Investment Operations

Half of Hedge Funds Use Alternative Data to Gain Competitive Edge

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  • Use of alternative data is on the rise, including analysis of consumer spending data and weather patterns
  • 1 in 2 (53%) of hedge fund managers surveyed use alternative data
  • Alternative data will be adopted within the industry within 1-5 years
  • Regulatory headwinds could cloud the horizon, such as data owner consent and privacy

The Alternative Investment Management Association (AIMA), in collaboration with fund services and technology provider SS&C, has published an in-depth report which explores the rate of adoption of alternative data within the global hedge fund industry. “Casting the Net,” how hedge funds are using alternative data was informed through the most comprehensive survey to date of 100 hedge fund managers globally, accounting for an estimated total of $720 bn in assets under management. The report includes insights from conversations with industry leaders and alternative data providers.

Alternative data is unconventional or non-market data that doesn’t fall within the realms of traditional financial and economic data. Examples include data from consumer spending, weather patterns and satellite imagery. Due to factors such as the increase in the amount of data itself and advancements in data science, the number of alternative data providers has now grown to over 400 (in 2018) up from just 20 in 1990.

Of the total number of managers surveyed, 53% use alternative data, with 25% of these considered to be ‘market leaders’ or hedge fund managers that have been using this type of data for more than five years. The remaining 75% of users have been using alternative data for less than half a decade.

Analysts say gaining a legitimate information edge is what helps hedge fund managers meet their clients’ investment needs, helping to manage risk to generate alpha efficiently. The proliferation of alternative datasets offers new opportunities (and challenges) for managers who want to remain a step ahead of the competition.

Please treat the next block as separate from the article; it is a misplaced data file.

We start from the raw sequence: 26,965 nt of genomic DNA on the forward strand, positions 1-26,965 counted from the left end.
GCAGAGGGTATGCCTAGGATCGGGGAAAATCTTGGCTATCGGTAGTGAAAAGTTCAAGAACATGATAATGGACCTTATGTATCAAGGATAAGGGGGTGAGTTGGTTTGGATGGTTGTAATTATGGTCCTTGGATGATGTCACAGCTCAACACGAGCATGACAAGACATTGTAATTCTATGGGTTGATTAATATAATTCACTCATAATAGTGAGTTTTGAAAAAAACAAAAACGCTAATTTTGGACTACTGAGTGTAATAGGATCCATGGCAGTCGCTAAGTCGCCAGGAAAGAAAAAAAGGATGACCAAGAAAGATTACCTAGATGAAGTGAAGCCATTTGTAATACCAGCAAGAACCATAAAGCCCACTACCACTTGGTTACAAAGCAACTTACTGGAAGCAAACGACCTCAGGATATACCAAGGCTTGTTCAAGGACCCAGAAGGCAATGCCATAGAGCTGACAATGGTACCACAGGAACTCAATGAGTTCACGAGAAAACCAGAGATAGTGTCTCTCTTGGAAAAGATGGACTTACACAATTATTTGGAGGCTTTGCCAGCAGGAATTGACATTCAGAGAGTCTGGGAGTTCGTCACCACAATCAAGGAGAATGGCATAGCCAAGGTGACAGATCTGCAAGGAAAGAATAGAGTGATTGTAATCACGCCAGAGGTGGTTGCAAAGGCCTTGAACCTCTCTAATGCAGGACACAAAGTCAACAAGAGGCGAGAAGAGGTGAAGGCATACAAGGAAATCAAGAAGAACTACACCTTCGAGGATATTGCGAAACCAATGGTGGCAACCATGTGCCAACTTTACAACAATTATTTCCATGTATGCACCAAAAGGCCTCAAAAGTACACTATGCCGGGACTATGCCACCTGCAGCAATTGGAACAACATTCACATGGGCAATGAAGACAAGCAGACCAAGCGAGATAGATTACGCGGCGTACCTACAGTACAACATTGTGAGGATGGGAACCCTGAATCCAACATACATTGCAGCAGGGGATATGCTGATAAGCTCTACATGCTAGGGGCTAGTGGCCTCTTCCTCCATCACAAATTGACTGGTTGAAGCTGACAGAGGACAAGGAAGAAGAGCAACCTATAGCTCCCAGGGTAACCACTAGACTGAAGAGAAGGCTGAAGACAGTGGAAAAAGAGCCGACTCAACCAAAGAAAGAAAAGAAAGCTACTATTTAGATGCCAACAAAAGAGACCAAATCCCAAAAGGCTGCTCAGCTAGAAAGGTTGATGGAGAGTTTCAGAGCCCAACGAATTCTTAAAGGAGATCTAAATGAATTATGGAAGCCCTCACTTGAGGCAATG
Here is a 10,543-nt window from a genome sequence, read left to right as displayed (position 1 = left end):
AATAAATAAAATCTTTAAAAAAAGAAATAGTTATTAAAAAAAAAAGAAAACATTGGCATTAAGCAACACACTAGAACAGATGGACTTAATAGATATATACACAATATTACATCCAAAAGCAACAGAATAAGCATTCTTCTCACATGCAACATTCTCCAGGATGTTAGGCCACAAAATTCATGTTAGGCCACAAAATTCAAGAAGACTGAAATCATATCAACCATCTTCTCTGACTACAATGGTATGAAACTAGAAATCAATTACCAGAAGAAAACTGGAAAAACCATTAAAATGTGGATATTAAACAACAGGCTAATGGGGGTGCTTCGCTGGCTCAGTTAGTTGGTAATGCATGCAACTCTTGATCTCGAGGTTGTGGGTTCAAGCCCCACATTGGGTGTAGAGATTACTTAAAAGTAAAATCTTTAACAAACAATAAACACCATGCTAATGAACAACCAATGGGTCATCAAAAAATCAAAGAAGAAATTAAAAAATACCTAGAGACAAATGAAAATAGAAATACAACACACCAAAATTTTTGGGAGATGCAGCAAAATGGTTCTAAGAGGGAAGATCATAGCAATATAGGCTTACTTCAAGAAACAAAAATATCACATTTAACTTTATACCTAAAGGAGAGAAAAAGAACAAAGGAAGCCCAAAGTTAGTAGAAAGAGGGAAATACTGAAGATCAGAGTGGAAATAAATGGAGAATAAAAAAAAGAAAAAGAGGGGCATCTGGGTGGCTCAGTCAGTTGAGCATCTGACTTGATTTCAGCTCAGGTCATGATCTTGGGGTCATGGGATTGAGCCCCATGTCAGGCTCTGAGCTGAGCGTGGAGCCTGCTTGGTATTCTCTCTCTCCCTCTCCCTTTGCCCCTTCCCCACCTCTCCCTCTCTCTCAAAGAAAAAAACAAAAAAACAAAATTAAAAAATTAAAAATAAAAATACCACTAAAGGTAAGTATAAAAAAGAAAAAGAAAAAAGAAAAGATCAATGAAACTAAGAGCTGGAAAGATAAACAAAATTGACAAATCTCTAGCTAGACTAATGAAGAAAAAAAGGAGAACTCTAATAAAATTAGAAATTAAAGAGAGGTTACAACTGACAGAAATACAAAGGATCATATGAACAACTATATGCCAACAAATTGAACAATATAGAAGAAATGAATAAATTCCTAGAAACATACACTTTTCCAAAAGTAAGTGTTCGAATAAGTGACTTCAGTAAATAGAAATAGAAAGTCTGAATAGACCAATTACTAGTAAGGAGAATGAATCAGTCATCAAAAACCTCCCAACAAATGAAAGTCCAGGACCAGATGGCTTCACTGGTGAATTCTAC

The analysis revealed concerns around regulatory and compliance challenges on the horizon, including data owner consent, privacy issues, intellectual property rights infringement, consumer protection and practices that could provide an unfair advantage. Frameworks around the governing of data are changing rapidly.

Some of the key findings include:

Top three alternative data sets used by hedge fund managers:

  • Consumer spending and lifestyle data: e.g., retail footfall in shopping centres and malls, credit card receipts
  • Web-crawled data: extracting information stored within web pages
  • Data sourced from expert networks: bespoke research that may include data from unconventional sources
  • 10% of managers use climate-related data

Key opportunities for using alternative data:

  • Performance: 69% of market leaders use alternative data to help them generate outperformance vs. 44% of ‘the rest of the market.’
  • Risk management: 23% of market leaders use alternative data to help them improve risk management processes vs. 36% of ‘the rest of the market.’

Key challenges in using alternative data:

  • Sourcing: 54% of market leaders find it difficult to source quality alternative data sets vs. 62% of ‘the rest of the market.’
  • Regulatory headwinds: 20% of market leaders reported regulatory and compliance challenges vs. 15% of ‘the rest of the market.’

“The world we live in is becoming more and more digitised and, as such, the amount and types of information that hedge fund managers can use to either research investment ideas or improve their understanding of current portfolio positions will also expand,” said Jack Inglis, CEO of AIMA. “Hedge funds have long been the innovators of the asset management industry and the first to adopt new approaches to technology, so, unsurprisingly, many are already using alternative data to research investment ideas and improve their understanding of current portfolio positions. The immediacy of alternative data, in comparison to the information lag from working with more traditional data, is particularly helpful in moments like this when markets cease to function normally. There is already a great sense of optimism amongst hedge fund managers enjoying the benefits of a deeper knowledge of trends; however, managers know further challenges are ahead as they tackle how best to gather this type of data and continuously derive something meaningful from it,” he added.

The research shows that for alternative data to become more broadly accepted, several factors need to fall into place. For example, 62% of market leaders and 87% of ‘the rest of the market’ believe that improvements in the reliability and relevance of alternative data are needed before the industry embraces it further.

And yet, the analysis shows that there is general optimism regarding how quickly alternative data will be adopted within the hedge fund industry: most managers who are users of alternative data expect this to happen between the next 1 to 5 years.

The full report is available here.